Sting and indigenous leader Raoni Metyktire in 1990. (Rainforest Foundation, Sue Cunningham)

Sting and indigenous leader Raoni Metyktire in 1990. (Rainforest Foundation, Sue Cunningham)



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Rock star Sting is speaking out on behalf of indigenous people in Brazil, who feel their way of life is being threatened by a project to build the third-largest hydroelectric dam in the world, according to the BBC, here.

“This is the heart of the Amazon and what happens here affects the whole world,” he said at a news conference in Sao Paolo, where he was joined by indigenous leader Raoni Metyktire, who worked with him in a similar campaign 20 years ago.

Sting says the issue takes on new urgency in light of climate change.

“This was my intuition but now the science is backing that up, I mean substantial science is saying this is true,” he says. “We need to save this forest. It is the biggest contribution to greenhouse gases – deforestation. Way beyond industrial pollution, way beyond the burning of fossil fuel for transport, or heating.”

Chief Raoni says he doubts claims by government officials that a smaller-than-planned area will be flooded, and that indigenous areas will be protected.

“The authorities never called a meeting with us, with our leaders to explain this, to have a consultation over Belo Monte.”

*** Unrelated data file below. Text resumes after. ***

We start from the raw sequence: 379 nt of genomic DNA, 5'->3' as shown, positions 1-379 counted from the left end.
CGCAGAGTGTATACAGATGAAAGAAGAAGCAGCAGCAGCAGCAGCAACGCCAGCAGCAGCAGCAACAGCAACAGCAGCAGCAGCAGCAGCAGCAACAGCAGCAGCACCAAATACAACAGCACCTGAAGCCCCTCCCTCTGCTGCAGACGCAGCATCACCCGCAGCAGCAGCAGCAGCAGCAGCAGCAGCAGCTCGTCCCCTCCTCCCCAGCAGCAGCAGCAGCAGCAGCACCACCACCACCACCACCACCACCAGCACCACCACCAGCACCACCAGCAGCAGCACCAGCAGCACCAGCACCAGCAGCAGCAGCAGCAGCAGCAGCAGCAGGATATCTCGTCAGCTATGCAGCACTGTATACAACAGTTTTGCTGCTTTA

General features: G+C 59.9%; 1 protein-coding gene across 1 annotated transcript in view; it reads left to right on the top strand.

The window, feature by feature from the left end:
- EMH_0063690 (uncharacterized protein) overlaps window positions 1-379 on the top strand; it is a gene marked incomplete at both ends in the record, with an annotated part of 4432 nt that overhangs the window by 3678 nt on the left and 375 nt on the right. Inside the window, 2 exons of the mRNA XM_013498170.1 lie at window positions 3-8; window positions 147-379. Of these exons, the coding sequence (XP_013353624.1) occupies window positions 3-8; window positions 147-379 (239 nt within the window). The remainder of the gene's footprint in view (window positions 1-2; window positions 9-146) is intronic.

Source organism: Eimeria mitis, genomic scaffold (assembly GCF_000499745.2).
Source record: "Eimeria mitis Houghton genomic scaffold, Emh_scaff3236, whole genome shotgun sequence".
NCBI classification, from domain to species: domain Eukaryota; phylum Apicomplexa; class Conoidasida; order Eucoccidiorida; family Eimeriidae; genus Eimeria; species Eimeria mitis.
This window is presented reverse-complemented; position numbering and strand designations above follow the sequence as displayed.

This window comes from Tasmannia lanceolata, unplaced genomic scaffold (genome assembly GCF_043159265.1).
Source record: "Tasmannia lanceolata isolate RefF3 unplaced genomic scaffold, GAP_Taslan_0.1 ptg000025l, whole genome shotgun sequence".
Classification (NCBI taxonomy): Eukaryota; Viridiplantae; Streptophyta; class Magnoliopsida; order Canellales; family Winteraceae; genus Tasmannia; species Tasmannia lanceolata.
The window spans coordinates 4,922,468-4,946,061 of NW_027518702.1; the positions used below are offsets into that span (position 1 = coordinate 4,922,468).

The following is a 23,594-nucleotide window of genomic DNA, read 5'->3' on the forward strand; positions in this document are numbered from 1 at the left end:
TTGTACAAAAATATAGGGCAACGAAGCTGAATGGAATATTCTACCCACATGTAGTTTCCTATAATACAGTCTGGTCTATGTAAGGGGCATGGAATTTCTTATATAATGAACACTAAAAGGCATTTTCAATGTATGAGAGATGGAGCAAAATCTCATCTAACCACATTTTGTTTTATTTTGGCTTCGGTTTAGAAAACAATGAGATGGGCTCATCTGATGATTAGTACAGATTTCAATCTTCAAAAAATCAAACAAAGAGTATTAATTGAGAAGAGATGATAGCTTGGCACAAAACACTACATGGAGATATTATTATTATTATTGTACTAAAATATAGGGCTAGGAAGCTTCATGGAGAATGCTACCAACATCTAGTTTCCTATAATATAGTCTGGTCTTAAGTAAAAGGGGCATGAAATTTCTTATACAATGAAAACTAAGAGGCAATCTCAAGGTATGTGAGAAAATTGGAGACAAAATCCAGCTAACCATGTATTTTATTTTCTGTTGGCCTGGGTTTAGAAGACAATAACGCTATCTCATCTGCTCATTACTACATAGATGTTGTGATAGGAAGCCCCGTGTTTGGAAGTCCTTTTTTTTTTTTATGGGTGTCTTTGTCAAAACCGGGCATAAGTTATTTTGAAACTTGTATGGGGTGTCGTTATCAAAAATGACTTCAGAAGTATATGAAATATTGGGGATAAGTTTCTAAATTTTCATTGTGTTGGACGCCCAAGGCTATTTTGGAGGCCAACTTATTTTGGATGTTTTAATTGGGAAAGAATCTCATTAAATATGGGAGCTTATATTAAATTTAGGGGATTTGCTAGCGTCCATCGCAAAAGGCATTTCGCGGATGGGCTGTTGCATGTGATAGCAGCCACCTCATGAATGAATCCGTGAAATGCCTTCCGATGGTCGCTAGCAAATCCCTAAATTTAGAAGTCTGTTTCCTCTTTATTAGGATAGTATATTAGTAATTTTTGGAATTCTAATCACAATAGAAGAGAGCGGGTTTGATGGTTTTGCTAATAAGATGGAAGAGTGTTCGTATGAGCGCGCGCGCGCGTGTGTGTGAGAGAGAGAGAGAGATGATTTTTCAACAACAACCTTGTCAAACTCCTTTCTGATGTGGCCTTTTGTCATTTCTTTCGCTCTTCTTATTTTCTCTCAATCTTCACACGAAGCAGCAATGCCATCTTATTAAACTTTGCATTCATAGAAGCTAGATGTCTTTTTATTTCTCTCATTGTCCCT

The BBC report says a decision on an environmental approval for the Belo Monte dam is said to be imminent.

Gwen Florio

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This entry was posted on Monday, November 23rd, 2009 at 7:18 pm and is filed under environment, Indigenous people. You can follow any responses to this entry through the RSS 2.0 feed. You can leave a response, or trackback from your own site.

One comment

Jennifer Doherty
 1 

Belo Monte is only a small part of development-induced displacement in Amazon Region (see. the situation in Ecuador, Colombia and Peru). Many NGOs estimates that forcible “development-induced displacement and resettlement” now affects 10 million people per year. According to the World Bank an estimated 33 million people have been displaced by development projects such as dams, urban development and irrigation canals in India alone.

India is well ahead in this respect. A country with as many as over 3600 large dams within its belt can never be the exceptional case regarding displacement. The number of development induced displacement is higher than the conflict induced displacement worldwide.

Athough the exact number of development-induced displaced people (DIDPs) is difficult to know, estimates are that in the last decade 90–100 million people have been displaced by urban, irrigation and power projects alone, with the number of people displaced by urban development becoming greater than those displaced by large infrastructure projects (such as dams). DIDPs outnumber refugees, with the added problem that their plight is often more concealed.

This is what experts have termed “development-induced displacement.” According to Michael Cernea, a World Bank analyst, the causes of development-induced displacement include water supply (dams, reservoirs, irrigation); urban infrastructure; transportation (roads, highways, canals); energy (mining, power plants, oil exploration and extraction, pipelines); agricultural expansion; parks and forest reserves; and population redistribution schemes.

March 24th, 2012 at 7:38 am

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